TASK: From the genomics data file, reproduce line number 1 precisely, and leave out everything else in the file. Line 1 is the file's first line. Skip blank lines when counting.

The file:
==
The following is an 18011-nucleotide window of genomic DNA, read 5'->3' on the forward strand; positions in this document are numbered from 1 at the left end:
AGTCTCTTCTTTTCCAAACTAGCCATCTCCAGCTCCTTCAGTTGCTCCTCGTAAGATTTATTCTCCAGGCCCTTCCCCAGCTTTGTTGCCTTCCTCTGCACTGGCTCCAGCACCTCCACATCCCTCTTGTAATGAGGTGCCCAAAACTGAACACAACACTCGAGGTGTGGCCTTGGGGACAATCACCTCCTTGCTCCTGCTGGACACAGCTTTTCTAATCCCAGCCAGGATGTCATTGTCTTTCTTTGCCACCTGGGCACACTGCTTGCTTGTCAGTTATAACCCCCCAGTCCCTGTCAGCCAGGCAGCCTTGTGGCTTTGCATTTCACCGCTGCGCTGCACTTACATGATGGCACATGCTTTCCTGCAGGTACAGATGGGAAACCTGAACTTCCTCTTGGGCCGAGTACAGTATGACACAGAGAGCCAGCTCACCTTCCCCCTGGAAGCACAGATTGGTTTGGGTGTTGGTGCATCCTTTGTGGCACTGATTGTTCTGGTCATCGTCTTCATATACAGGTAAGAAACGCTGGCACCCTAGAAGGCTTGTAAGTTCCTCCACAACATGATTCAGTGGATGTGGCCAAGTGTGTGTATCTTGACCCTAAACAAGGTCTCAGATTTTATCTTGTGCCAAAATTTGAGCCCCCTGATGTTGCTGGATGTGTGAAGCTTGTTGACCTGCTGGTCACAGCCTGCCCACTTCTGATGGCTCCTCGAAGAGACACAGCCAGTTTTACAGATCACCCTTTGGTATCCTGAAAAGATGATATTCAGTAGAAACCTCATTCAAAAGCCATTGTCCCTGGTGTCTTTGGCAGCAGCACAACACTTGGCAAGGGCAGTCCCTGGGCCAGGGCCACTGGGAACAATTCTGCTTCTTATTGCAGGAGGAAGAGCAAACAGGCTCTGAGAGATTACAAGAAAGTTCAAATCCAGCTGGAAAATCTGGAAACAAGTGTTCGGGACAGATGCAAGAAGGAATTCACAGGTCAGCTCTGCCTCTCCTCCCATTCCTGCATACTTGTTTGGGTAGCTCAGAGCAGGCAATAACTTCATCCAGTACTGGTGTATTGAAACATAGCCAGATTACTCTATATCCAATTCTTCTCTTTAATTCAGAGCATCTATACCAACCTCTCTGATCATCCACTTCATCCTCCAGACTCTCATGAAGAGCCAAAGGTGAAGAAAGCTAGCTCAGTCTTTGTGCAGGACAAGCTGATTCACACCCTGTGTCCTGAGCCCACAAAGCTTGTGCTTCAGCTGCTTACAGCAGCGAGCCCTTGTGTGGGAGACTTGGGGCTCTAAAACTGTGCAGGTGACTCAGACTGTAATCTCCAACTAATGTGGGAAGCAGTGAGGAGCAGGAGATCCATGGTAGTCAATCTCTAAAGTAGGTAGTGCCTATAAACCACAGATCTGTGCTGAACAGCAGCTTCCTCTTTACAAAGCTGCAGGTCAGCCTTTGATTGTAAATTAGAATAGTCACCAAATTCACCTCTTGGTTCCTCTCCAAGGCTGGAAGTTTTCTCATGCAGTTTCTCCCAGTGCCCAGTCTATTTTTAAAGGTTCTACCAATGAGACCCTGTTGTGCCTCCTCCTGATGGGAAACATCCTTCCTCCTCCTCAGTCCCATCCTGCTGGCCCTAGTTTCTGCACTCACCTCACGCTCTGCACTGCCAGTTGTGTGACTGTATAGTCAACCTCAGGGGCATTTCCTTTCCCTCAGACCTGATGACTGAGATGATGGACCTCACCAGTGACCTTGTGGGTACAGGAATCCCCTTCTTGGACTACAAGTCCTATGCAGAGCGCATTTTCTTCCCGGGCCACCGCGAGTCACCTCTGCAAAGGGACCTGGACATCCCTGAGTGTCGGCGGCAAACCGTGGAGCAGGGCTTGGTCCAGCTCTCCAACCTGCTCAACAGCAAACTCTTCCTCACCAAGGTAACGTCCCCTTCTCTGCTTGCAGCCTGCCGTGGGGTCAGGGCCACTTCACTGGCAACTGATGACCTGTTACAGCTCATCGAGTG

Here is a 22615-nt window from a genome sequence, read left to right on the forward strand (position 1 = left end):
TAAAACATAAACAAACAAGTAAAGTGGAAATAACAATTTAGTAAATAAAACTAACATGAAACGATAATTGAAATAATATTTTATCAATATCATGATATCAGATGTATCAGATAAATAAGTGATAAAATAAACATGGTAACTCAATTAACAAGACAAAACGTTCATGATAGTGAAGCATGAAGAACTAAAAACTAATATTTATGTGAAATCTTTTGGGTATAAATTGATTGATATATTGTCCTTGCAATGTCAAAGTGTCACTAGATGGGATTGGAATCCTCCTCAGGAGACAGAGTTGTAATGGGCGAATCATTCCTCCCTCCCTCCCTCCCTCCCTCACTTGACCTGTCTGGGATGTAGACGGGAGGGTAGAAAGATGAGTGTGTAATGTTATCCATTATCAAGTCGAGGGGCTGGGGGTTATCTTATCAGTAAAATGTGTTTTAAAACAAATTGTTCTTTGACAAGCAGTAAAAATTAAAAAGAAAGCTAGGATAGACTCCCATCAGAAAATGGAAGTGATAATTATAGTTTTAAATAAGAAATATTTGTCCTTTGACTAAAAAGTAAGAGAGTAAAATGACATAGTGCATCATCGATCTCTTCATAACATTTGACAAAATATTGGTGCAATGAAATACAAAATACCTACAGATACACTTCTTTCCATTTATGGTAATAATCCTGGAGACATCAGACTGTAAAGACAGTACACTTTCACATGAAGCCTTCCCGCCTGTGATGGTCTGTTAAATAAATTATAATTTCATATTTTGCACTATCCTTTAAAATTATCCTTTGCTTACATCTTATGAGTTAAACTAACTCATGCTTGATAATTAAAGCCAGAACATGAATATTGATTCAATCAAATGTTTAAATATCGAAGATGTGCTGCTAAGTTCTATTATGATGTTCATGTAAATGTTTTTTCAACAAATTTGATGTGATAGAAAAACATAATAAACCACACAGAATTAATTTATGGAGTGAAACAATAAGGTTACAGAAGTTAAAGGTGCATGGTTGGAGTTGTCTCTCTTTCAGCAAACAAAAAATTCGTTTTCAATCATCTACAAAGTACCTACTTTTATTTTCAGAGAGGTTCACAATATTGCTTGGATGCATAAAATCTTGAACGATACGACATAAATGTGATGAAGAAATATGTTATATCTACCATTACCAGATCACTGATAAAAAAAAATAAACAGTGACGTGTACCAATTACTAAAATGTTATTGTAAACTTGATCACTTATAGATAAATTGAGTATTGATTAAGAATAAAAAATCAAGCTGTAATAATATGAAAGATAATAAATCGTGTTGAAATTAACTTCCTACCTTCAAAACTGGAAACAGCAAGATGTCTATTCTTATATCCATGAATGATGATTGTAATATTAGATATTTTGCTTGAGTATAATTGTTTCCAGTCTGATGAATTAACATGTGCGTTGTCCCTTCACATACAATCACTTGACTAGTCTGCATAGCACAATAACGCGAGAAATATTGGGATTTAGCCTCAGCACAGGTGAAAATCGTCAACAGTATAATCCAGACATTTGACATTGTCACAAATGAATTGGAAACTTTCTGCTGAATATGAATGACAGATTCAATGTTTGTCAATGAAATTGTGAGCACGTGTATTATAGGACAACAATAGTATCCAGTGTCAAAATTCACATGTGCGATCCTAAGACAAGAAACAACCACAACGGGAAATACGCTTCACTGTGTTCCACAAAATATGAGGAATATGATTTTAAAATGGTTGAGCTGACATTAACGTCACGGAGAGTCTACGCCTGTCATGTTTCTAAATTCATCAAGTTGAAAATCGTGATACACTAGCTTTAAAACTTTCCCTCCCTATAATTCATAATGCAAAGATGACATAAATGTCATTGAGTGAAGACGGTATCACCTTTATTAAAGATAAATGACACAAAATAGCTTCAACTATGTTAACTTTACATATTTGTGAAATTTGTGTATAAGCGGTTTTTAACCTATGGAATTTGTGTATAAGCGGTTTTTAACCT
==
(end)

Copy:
The following is an 18011-nucleotide window of genomic DNA, read 5'->3' on the forward strand; positions in this document are numbered from 1 at the left end: